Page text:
Throughout the COVID-19 pandemic, I think we're seeing, yet again, the ceilings of racism, as a structural determinant of health and health equity. At the very beginning of the pandemic—which feels very long ago right now, two years in—Black communities raised the alarm, that the burden and impact of the pandemic was going to be severely felt, because of systemic racism. Yet we know that, across the country, our governments were very slow to respond. Not long after the start of the pandemic, in the spring of 2020, following the murder of George Floyd, by Derek Chauvin, a police officer, which set for the series of global protests, as Black communities, and those who stood in solidarity, pointed out how ongoing anti-Blackness is indeed the norm across the globe, and called for justice and accountability. Since then, unfortunately, we know that in Canada, and across the world, Black folks continue to be killed, or seriously injured, by police. So, as we all know, something happened after the uprisings. George Floyd's death, and the ensuing uprisings against racism, were quickly punctuated by commitments from institutions of all sorts. So, today I ask, are governments and institutions living up to their commitments to serve the people, to serve all people? Service which, I believe, requires a deep value and respect for Black life. So, if you're wondering what that commitment looks like, I'll paint a picture for you. The evidence and policing and health is very clear. Far from promoting safety, police presence in neighbourhoods is associated with increased psychosocial trauma for those communities. We know that Black communities are exposed to higher levels of police contact, through practices like carding, and driving stops. This constant exposure has impacts both at the individual level, but also at the community level. Between 2006 and 2015 in Canada, the incarceration rate for white people decreased by 8.5%. At the same time, in the same period, the Black incarceration rate rose sharply by 71%. Nonetheless, amidst calls to divest from policing, incidents across Canada, like say, the City of Toronto. In 2020, the City of Toronto allotted $1.2 billion to the Toronto Police Service, an amount which could comfortably house as many as 70% of people experiencing homelessness in the city. Why does this matter for Black health? We know that Black folks are more likely to be disproportionately affected by homelessness.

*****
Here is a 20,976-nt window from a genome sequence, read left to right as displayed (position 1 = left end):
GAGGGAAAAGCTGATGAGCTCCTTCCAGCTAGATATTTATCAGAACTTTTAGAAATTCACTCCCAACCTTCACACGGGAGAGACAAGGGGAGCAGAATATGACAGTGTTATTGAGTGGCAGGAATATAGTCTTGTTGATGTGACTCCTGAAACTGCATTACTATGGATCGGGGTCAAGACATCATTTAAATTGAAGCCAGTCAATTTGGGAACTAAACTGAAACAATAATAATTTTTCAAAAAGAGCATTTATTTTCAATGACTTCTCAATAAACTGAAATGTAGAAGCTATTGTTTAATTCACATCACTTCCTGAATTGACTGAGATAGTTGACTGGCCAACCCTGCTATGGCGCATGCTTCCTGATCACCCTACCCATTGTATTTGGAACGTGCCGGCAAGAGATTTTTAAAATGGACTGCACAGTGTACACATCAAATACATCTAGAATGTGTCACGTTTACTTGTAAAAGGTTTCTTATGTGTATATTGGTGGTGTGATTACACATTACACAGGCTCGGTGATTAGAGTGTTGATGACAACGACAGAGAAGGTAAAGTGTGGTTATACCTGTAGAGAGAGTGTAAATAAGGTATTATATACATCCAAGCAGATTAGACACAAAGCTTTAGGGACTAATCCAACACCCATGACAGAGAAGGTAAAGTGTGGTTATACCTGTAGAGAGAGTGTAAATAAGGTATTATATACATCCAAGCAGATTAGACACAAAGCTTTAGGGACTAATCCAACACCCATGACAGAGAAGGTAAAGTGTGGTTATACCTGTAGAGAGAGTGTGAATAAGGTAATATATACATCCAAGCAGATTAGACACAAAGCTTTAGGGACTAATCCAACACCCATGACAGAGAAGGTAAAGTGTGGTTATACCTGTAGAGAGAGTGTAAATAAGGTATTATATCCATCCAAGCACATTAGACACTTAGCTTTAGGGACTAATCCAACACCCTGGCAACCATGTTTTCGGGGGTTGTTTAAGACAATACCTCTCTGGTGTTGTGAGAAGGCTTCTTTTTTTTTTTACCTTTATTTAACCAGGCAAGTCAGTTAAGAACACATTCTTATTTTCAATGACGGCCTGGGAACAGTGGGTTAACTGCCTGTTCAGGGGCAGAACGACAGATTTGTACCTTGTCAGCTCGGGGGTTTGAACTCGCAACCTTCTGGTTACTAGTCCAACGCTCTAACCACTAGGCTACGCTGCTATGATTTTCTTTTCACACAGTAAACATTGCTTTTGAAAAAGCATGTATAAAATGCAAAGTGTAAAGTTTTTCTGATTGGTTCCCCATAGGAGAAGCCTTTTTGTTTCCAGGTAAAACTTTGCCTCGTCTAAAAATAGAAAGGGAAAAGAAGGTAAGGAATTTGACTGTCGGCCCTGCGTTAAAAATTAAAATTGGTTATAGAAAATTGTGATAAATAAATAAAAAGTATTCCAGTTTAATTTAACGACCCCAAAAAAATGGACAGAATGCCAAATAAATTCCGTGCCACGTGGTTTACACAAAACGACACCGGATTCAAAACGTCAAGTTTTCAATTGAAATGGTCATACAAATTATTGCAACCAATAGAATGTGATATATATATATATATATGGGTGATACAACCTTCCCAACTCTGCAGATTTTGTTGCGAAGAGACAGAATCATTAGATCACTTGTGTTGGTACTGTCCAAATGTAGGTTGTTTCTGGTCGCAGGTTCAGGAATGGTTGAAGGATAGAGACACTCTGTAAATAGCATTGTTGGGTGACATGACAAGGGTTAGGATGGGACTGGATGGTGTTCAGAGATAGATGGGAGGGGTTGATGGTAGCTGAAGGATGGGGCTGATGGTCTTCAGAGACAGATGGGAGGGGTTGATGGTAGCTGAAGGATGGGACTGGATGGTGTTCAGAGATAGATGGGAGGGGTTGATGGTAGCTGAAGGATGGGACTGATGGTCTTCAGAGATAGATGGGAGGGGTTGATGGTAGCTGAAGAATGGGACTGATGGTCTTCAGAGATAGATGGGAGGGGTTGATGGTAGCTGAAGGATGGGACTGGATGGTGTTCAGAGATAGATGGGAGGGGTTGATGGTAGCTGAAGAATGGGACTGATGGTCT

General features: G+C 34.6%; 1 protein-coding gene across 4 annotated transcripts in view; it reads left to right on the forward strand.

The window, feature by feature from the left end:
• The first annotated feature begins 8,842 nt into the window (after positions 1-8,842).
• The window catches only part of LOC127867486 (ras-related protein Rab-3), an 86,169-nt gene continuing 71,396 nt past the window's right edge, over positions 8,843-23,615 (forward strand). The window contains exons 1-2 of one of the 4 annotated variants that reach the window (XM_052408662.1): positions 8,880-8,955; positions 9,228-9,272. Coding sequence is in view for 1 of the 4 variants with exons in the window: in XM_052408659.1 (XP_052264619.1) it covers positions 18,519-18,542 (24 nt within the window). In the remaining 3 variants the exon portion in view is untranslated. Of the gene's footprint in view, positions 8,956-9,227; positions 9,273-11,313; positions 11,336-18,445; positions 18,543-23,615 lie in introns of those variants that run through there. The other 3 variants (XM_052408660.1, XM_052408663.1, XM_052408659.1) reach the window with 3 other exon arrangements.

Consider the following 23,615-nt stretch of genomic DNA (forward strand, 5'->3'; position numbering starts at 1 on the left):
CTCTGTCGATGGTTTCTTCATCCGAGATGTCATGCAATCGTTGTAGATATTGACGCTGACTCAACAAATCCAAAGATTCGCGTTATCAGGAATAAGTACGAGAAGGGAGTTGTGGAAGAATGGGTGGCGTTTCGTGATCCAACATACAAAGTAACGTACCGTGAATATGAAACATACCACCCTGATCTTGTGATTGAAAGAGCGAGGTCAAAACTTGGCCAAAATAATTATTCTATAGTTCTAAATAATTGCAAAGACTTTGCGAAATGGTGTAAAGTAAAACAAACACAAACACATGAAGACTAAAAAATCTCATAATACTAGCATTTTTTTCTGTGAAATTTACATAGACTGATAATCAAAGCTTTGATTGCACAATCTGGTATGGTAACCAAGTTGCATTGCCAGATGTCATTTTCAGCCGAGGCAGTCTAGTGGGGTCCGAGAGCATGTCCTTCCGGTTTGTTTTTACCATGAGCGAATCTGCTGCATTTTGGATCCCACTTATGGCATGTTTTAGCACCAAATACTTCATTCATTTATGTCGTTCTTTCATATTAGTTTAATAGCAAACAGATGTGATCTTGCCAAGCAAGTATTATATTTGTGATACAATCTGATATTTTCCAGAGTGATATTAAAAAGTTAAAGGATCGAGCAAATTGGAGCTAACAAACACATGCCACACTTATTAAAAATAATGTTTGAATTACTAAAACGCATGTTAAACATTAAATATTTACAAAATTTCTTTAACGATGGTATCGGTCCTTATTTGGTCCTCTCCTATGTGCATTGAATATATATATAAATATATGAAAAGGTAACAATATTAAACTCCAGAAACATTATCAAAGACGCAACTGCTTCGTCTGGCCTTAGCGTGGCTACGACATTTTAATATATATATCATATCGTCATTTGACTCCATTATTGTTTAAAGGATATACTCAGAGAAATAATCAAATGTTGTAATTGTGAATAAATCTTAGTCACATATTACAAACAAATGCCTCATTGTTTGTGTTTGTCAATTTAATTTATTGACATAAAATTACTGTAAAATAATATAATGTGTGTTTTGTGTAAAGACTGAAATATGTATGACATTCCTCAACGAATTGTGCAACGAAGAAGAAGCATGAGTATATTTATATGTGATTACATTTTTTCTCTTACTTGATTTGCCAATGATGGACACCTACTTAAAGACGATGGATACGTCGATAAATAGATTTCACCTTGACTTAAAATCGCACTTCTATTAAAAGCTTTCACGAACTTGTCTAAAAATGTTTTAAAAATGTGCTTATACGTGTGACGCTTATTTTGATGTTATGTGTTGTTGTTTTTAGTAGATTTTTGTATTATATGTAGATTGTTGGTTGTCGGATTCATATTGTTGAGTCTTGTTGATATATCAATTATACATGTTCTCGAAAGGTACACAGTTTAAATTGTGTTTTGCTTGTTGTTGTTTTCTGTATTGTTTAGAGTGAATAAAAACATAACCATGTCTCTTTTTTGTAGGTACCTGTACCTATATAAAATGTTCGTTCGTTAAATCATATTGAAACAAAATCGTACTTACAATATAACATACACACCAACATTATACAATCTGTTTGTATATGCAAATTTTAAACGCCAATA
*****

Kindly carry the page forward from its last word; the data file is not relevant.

Nonetheless, some glimpses of hope shine through. In the Region of Peel, the Region of Peel police has ended its school resource officer program, actively removing police from schools. A look into the US context, and cities like Durham, North Carolina; instead of funding new police positions, that city has chosen to invest in increasing the minimum wage for part-time, and seasonal city workers. Still in the US, space and advocacy from youth organizations like Leaders Igniting Transformation, that advocacy has led to a diverse disinvestment from things like metal detectors in schools, police, and security in the case of Milwaukee. I’ll stay with the US, in Minneapolis, we know that a million dollars was allocated from policing into legal services for immigrants and refugees, and also for domestic violence services. While these are very promising initiatives, it's clear from the numbers I'm sharing with you that there is an opportunity to indeed scale up programs like this.